Whole tribes... a whole nation, wiped out by greed and envy... it’s no wonder the collective unconscious fears aliens will come to earth and do to them what they did to the Native Americans... ( )
  savageknight | Jul 8, 2022 |
I picked up Dee Brown's "Bury My Heart At Wounded Knee" out of sheer curiosity from the local library. As an amateur historian preparing to write my own book, I was lapping up whatever histories I could find which followed oppressed minorities and the like.

From the first page, I was enthralled and stupefied. Irrespective of whatever snide allegations one can hurl at Brown, "Wounded Knee" wounds us all. It charts a history of avarice, betrayal and chauvinism- all such injustices inflicted upon the Native American peoples. What makes it distressingly poignant is that it is all true. Dee utilizes well referenced sources to portray that which we casually deny, our monstrosity towards the less fortunate and the seemingly weak.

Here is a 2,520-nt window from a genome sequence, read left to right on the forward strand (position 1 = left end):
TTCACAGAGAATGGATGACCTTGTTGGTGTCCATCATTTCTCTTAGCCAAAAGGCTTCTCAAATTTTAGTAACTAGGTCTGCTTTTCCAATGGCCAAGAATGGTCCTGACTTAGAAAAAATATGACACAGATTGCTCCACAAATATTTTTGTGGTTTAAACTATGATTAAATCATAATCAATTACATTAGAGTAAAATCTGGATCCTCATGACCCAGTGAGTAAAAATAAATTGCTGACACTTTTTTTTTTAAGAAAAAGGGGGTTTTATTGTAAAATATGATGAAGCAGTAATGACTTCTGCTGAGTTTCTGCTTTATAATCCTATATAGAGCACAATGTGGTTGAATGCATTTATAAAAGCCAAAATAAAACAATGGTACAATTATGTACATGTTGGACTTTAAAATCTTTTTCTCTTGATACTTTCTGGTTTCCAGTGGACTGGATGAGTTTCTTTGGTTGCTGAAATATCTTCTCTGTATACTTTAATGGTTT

Justice denied is justice delayed and for the Native Americans, centuries have elapsed in seeking redress. Many of their hounders are long dead, ceremoniously applauded by a Nation which has detained them on pecuniary stricken reservations.

But the beauty of "Wounded Knee" lies in what it leaves unsaid: the power of hope. A potent power for all indigenous peoples worldwide who are fighting to ameliorate their present for a better future.

"Bury My Heart At Wounded Knee" should be gifted to each and every political library worldwide. It is an insight into the minds of a resilient people refusing to be crushed by their past. A people whose struggles have become their chief source of pride. The leaders of tomorrow would do well to heed it and respect the indigenous nations of their own states. ( )
  Amarj33t_5ingh | Jul 8, 2022 |
It was a huge influence on my generation, revising the status quo historical account of the Euro dominated conquest of the Americas. Much has come since, but it came first. ( )
  RonSchulz | Jun 24, 2022 |
Showing 1-5 of 110 (next | show all)
no reviews | add a review

» Add other authors

Author nameRoleType of authorWork?Status
Dee Brownprimary authorall editionscalculated
Curtis, Edward S.Photographersecondary authorsome editionsconfirmed
Degner, HelmutTranslatorsecondary authorsome editionsconfirmed